At Maker Ed, we believe that in order to have an impact across the country it is important to also partner with educators locally. One of our local connections is with Achieve Academy, a TK-6 public charter school in Oakland, CA. Over the course of five months, we will facilitate four workshops for Achieve educators based on our Approaches to Maker Education.
At our second workshop, we engaged in a Tinkering to Discover lesson focused on imagining change we would like to see in the community in which the school is located, Oakland. This lesson integrated zine-making, social justice themes, and English Language Arts content based on expressed educator need and interest from feedback at our first workshop.
Tinkering to Discover is one of our Approaches to Maker Education and is intentionally structured to put learners in the driver’s seat. We use this approach to develop initial understanding of content or skills through tinkering and making. It creates a space for multiple pathways to make meaning out of learner’s in-class and life experiences while building understanding through hands on exploration. (Read more about Tinkering to Discover here).
We started out by using a thinking routine called Imagine If… by Agency by Design. This thinking routine is designed to encourage divergent thinking by allowing learners to think of new possibilities for an object or a system through different lenses and then converge their thinking around the topic by exploring possibilities of improving, tinkering, or redesigning that object or system.
We decided on these four lenses to reimagine our communities in Oakland:
Consider the parts, purposes, and people who interact with your object or system, and then ask:
In what ways could Oakland be made to be more… Inclusive
In what ways could Oakland be made to be more… Liberating
In what ways could Oakland be made to be more… Beautiful
In what ways could Oakland be made to be more… Efficient
Educators collectively and publicly posted their initial ideas according to these lenses as they reflected on their own lives, their friends’ and families’ lives, and their community as a whole.
Once they had an opportunity to discover and discuss the relevant issues that arose through this initial stage, pairs of educators then chose one of the topics to explore by creating a zine page illustrating their thoughts.
We chose zines as the media of making because zines have historically been a part of social justice activism – they provide an avenue for historically unheard voices to be heard. They also provide an opportunity for our learners to be producers of knowledge and take the means of production into their own hands, so that learners feel empowered to be creators of media themselves.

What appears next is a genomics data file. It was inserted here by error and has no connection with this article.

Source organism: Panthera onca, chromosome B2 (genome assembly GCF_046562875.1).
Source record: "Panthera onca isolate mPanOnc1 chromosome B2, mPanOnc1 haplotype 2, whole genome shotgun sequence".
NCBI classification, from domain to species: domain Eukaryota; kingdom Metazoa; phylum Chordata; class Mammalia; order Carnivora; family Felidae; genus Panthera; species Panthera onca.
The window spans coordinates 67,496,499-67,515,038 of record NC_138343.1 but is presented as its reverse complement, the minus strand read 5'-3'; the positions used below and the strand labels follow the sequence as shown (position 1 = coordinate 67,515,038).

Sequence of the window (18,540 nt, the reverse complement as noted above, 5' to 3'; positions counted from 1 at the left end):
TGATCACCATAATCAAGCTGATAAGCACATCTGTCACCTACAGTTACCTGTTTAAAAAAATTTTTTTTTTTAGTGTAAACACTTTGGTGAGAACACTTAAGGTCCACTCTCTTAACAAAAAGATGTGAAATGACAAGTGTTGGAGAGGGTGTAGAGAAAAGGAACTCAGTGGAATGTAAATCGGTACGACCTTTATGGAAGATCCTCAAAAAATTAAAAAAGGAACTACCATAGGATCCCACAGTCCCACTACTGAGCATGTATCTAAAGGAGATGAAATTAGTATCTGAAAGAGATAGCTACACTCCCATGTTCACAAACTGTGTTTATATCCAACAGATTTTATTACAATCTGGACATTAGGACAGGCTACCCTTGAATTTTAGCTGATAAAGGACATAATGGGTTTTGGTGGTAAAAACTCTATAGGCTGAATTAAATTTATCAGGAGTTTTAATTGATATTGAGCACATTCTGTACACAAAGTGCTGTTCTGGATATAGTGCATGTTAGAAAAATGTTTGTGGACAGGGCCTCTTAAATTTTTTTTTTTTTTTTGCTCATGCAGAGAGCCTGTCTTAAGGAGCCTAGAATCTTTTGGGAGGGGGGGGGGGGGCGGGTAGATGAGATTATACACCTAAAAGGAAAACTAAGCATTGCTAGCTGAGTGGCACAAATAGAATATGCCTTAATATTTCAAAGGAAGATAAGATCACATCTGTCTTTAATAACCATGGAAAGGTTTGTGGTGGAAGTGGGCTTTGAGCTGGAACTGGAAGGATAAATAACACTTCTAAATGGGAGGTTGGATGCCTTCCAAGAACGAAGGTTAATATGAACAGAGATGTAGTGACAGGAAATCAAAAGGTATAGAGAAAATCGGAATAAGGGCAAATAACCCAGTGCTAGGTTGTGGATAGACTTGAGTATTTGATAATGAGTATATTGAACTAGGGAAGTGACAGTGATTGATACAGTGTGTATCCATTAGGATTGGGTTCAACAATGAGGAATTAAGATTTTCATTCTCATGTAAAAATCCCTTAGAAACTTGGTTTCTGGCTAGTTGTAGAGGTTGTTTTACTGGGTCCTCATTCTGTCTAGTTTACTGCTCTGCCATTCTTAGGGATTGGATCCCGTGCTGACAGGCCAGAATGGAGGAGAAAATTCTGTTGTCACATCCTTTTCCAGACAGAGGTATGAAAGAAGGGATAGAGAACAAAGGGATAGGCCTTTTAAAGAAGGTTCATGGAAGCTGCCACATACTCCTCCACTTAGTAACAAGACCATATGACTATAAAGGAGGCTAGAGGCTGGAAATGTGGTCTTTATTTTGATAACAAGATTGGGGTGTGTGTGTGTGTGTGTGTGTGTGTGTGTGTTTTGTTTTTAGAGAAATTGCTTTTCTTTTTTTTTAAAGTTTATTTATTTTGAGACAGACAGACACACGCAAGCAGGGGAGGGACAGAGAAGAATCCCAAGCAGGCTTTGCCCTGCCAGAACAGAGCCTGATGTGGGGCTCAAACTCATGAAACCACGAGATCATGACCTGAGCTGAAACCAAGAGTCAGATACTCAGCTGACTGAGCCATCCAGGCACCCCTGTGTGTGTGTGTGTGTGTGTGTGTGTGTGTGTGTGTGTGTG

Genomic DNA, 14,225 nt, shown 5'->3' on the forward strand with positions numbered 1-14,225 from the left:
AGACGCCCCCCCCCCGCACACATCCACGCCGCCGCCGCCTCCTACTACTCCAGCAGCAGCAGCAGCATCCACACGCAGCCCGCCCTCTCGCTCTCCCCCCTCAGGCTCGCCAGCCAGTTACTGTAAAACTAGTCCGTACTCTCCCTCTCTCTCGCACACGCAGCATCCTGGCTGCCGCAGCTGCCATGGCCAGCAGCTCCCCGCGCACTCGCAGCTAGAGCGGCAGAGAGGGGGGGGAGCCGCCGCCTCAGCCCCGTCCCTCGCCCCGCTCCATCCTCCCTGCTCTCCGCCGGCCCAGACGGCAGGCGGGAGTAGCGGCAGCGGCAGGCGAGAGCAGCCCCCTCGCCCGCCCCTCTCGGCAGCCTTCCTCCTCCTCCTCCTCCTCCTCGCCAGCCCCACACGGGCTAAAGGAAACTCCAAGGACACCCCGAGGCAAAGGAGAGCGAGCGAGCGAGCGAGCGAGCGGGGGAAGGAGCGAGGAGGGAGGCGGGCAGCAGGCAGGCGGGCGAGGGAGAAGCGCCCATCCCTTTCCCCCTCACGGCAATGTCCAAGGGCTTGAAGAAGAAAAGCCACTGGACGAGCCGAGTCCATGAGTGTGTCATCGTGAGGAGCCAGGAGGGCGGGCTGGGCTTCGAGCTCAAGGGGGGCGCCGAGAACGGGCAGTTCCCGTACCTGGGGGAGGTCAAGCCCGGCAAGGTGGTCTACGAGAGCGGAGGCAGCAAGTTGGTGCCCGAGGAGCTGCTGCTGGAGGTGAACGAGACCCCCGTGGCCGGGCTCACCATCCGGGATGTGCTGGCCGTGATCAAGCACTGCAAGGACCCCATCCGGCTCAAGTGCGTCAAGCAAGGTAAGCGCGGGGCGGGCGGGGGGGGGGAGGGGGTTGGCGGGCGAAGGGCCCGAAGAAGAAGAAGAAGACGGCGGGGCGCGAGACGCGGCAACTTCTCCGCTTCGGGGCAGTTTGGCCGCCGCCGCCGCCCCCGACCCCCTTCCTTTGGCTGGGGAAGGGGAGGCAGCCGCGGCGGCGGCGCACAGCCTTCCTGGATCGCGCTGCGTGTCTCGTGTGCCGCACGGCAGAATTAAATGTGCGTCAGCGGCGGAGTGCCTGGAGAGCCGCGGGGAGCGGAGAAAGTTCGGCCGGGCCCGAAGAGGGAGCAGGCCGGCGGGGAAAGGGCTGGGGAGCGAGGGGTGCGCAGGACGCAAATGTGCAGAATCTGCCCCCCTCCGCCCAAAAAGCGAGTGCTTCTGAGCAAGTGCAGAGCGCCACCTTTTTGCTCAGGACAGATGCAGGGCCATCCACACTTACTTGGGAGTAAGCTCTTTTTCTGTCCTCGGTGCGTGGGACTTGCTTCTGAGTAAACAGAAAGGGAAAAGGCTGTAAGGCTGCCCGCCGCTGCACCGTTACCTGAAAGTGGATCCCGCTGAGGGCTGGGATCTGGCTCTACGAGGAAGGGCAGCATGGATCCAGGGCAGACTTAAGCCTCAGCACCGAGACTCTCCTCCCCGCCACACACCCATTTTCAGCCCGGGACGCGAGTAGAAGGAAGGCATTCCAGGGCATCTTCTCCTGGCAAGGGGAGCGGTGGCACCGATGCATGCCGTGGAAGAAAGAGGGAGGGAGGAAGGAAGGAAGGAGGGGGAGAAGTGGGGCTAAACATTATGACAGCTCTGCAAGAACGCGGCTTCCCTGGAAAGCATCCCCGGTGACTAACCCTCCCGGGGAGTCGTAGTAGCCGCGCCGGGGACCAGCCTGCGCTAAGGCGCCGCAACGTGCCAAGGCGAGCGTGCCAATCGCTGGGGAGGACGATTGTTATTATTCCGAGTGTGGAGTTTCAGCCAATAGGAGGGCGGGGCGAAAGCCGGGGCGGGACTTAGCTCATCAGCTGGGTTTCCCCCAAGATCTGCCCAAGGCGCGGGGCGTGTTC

There are also many ways to make a zine. They can be created by writing, cutting, gluing, or drawing text, images, collage, photos, quotes, poems, or short stories. The possibilities are open-ended and infinite.
As educators designed their zine pages, they focused on discussing how to visually represent the topics that were important to them. Through this hands-on making, they explored their thoughts and ideas more deeply with their partner in order to make their thinking visible to those around them.
By allowing learners to create zines after initially brainstorming topics through the Imagine If… thinking routine, we provide safe opportunities for learners to discuss social, political, or environmental issues important to them. This process supports learners to make meaning out of their ideas through creative and critical thinking.
To wrap up the experience, we collected all of these inspiring zine pages as a record of our thinking through this process. You can view these here: Achieve Academy Imagine Oakland Zine.
As a learning experience, we would place this Tinkering to Discover activity as an introduction to a learning progression, as an initial assessment of where learners are as a classroom community in their understanding and experiences of the identified system. This creates the context to choose focal areas for small groups or for the whole group of learners to study more deeply. Once the learning community has developed their understanding of the system, they would use what they have learned to move a solution forward and document their thinking in a second volume of their zine.
Resources in this Blog Post
Interested in learning more about incorporating maker centered learning in your classroom, library, museum, after school program, or makerspace? Explore our workshop offerings!
Also check out these online resources:
- Thinking Routines from Agency by Design, an ongoing research initiative at Project Zero investigating the promises, practices, and pedagogies of maker-centered learning experiences.
- Maker Ed’s Building a Maker-Centered Pathway to Invention: A free, self-paced online learning model that integrates invention, entrepreneurship, and making